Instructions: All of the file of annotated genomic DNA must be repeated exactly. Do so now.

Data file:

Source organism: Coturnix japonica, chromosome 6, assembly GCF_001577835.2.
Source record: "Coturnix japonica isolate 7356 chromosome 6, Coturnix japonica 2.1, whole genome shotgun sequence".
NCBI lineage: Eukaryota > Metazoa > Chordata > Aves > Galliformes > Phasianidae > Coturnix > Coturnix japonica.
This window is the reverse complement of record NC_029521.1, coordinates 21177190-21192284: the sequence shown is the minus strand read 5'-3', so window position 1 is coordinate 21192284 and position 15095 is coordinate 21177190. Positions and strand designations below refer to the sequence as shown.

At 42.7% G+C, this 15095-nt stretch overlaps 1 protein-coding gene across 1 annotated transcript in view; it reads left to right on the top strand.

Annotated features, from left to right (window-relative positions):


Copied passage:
Source organism: Coturnix japonica, chromosome 6, assembly GCF_001577835.2.
Source record: "Coturnix japonica isolate 7356 chromosome 6, Coturnix japonica 2.1, whole genome shotgun sequence".
NCBI lineage: Eukaryota > Metazoa > Chordata > Aves > Galliformes > Phasianidae > Coturnix > Coturnix japonica.
This window is the reverse complement of record NC_029521.1, coordinates 21177190-21192284: the sequence shown is the minus strand read 5'-3', so window position 1 is coordinate 21192284 and position 15095 is coordinate 21177190. Positions and strand designations below refer to the sequence as shown.

At 42.7% G+C, this 15095-nt stretch overlaps 1 protein-coding gene across 1 annotated transcript in view; it reads left to right on the top strand.

Annotated features, from left to right (window-relative positions):